Although the centre was completed on time, it was forced to remain dormant until we were able to open it – in stages. We have remained in close, cooperative contact with our tenants. Despite its challenging launch, the centre has since developed fairly well and has become a popular district centre. On average, it takes up to five years – in the midst of a pandemic or not – for such an asset to really establish itself within the market. We are convinced that things will progress more quickly at Aleja.
Retail parks emerged as a preferred asset type over shopping centres during 2020 with many investors and developers highlighting their resilience to the crisis and their advantages from a health and safety point of view. Did the retail parks in your portfolio also perform well last year? Are you planning to invest more in this segment?
So far, one of our retail parks and several district centres have been put into operation. Each location has performed very well and, despite the pandemic, has matched or even exceeded the previous year's figures. The results show us that we are on the right track when it comes to our portfolio mix.
We can’t really talk about retail without mentioning the growing importance of e-commerce. How do you see the relationship between brick-and-mortar stores and online shopping going forward?
We are one of the few developers of shopping destinations in Europe to emerge from the brick-and-mortar retail sector. As a result, this topic is particularly close to our hearts. Omni-channelling will certainly be an important issue for customers and retailers in the future. However, brick-and-mortar retail must be able to successfully compete in the future as the sector is a major employer and provides places in which people can enjoy a true shopping experience. Therefore, we are committed to ensuring comparable competitive conditions and equal opportunities. We see ourselves as promoters of brick-and-mortar retail, and we set initiatives in motion. In Austria, for instance, we have developed an information platform, YIP.at, which is designed to increase the visibility of local and regional businesses.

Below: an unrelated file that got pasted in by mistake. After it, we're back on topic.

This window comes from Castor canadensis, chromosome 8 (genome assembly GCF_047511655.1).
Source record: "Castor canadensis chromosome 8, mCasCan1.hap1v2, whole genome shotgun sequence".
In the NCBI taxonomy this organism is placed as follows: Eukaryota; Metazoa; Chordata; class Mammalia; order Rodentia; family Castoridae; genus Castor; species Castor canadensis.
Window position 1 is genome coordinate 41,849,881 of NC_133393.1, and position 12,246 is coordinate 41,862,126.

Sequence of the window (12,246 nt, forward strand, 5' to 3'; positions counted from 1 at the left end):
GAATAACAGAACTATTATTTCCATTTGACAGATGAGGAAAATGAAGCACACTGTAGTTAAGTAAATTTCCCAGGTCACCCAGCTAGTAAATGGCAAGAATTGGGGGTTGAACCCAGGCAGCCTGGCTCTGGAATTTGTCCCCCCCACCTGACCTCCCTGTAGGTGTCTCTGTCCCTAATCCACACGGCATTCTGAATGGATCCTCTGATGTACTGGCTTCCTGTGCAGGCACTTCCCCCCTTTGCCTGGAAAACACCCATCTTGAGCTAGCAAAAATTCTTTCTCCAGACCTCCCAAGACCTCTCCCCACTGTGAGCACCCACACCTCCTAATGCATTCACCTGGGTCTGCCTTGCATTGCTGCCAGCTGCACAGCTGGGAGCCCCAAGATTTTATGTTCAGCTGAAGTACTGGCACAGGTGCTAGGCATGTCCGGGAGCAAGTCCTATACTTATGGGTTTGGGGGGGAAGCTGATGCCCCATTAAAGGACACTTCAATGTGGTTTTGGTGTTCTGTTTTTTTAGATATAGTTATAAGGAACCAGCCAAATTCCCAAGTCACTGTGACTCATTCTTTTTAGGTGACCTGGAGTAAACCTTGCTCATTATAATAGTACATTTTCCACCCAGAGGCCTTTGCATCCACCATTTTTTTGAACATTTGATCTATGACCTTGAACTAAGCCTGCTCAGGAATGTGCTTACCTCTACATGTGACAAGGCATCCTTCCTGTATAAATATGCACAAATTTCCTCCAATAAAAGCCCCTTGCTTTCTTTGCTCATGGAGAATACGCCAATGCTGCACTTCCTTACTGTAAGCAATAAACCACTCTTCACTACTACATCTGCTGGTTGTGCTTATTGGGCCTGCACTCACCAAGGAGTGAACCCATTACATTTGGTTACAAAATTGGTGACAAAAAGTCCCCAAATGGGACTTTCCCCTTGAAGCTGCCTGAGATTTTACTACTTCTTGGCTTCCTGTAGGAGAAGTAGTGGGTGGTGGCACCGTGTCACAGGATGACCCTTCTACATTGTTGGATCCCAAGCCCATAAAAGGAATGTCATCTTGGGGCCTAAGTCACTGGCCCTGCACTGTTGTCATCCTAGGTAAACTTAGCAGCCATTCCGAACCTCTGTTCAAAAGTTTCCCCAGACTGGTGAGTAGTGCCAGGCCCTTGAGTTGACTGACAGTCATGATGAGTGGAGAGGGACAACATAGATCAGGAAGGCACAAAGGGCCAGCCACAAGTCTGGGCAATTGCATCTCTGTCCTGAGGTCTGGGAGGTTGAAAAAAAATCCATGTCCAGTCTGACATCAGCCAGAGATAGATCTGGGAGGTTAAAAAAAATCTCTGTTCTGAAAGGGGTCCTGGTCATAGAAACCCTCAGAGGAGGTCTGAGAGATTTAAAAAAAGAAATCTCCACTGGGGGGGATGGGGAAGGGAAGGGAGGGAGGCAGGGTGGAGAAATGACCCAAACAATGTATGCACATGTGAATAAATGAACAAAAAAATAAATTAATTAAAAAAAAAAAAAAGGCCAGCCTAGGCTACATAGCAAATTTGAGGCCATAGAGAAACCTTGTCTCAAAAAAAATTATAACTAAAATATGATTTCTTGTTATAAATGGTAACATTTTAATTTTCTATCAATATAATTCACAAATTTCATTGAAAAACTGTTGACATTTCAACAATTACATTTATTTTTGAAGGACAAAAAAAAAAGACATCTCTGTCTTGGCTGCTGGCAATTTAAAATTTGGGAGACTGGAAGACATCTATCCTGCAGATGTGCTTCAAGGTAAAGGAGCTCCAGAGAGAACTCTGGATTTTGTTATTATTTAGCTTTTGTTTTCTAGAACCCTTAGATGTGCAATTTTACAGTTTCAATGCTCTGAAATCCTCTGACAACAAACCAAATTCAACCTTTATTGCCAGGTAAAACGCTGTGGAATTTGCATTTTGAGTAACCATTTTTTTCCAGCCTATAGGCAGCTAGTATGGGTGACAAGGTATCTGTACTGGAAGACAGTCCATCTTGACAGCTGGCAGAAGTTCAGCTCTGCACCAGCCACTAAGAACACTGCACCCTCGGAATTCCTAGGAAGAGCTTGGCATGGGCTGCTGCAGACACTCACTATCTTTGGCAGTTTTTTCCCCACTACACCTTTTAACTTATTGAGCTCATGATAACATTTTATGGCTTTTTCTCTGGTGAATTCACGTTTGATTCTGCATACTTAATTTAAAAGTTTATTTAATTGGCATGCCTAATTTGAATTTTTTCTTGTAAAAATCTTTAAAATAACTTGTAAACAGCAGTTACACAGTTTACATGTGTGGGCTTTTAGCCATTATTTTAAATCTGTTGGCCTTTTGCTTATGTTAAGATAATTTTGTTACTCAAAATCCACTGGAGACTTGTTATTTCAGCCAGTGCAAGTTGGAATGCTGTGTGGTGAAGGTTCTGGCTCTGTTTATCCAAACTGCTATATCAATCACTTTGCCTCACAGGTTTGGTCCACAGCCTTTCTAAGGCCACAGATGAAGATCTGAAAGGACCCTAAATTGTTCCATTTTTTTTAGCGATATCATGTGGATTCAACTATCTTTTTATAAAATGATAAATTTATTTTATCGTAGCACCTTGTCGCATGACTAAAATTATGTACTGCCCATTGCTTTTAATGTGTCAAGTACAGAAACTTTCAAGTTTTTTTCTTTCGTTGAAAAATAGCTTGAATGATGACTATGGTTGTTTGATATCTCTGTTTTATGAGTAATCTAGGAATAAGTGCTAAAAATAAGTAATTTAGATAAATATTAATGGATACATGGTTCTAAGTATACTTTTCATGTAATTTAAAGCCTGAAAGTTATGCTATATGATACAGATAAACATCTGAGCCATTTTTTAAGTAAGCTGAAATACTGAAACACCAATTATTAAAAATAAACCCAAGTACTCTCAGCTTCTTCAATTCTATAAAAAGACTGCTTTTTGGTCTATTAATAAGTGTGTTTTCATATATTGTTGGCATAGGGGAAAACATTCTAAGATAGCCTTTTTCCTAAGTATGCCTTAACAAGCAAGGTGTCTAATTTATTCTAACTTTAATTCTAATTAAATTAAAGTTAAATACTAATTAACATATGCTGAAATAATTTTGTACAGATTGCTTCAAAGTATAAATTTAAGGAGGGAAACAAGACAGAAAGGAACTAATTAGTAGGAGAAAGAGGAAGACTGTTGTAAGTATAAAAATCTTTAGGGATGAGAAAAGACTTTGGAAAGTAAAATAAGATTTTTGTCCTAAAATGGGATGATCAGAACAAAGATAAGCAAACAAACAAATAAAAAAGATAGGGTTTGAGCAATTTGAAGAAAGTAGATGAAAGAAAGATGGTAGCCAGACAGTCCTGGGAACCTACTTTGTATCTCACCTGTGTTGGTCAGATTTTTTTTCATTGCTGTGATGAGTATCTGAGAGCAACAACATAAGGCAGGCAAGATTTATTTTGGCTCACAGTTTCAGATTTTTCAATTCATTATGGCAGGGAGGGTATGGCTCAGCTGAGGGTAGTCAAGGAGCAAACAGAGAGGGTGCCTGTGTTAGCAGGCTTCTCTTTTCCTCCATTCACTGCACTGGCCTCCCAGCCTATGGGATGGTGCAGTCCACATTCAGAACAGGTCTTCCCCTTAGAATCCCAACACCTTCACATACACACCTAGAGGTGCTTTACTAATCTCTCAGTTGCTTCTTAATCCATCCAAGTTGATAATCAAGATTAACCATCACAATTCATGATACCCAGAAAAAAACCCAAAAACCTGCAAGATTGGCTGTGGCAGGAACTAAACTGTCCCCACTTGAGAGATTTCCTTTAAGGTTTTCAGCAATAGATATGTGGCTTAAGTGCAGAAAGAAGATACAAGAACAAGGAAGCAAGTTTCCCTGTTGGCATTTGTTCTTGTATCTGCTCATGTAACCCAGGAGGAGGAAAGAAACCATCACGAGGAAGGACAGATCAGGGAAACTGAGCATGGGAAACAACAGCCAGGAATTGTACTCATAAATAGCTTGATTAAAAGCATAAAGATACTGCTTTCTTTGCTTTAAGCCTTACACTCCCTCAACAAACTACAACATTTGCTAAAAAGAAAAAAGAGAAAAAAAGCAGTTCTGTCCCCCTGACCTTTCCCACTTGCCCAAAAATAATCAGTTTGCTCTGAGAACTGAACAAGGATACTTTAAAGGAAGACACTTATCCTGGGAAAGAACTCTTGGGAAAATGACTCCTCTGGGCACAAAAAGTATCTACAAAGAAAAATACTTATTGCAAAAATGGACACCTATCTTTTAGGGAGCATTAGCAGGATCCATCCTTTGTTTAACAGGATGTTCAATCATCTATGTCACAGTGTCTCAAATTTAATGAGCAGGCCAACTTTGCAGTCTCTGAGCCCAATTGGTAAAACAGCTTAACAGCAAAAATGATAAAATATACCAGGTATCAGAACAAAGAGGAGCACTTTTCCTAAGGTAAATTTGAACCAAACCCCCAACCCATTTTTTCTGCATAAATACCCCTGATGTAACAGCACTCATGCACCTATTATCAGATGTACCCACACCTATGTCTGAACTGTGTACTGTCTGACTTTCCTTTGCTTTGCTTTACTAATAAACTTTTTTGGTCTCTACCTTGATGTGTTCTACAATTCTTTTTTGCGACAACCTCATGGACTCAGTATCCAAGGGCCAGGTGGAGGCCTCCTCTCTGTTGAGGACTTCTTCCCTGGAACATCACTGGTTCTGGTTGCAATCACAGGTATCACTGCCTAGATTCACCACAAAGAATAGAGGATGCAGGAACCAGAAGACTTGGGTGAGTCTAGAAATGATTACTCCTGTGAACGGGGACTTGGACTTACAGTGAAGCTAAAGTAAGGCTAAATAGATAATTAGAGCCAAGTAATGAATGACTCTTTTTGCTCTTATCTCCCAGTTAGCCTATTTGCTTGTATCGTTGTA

Last year, SES pledged to install solar power systems on 50% of available roof areas by 2050 with a couple of pilot projects in Austria already in operation. Could you share some more details on this ambitious project?
From the outset, SES has paid more than just lip service to the issue of sustainability. As a developer, constructor, and operator of retail properties, we are committed to making an even greater contribution to climate protection via sustainable property development. To that end, SES has established a clear energy policy. We implement customized concepts, taking into account “green building” aspects, in cooperation with leading local, national, and international partners.
The 520-kWp photovoltaic system mounted on the roof of the Weberzeile shopping centre in Ried, Upper Austria, which produces around 500,000 kilowatt-hours of clean electricity per year for the centre’s own use and saves around 128 tons of CO2, is SES’ latest ecological benchmark project and satisfies approximately 30 percent of the centre’s own electricity requirements. Atrio Villach utilizes geothermal energy by means of thermo-active piles. At Sillpark Innsbruck, up to 50% of our electricity requirements are covered by our own power plant and 100% of the electricity we purchase is green.
SES uses an energy management system in accordance with ISO 50001:2018, which has been successfully certified by TÜV Austria.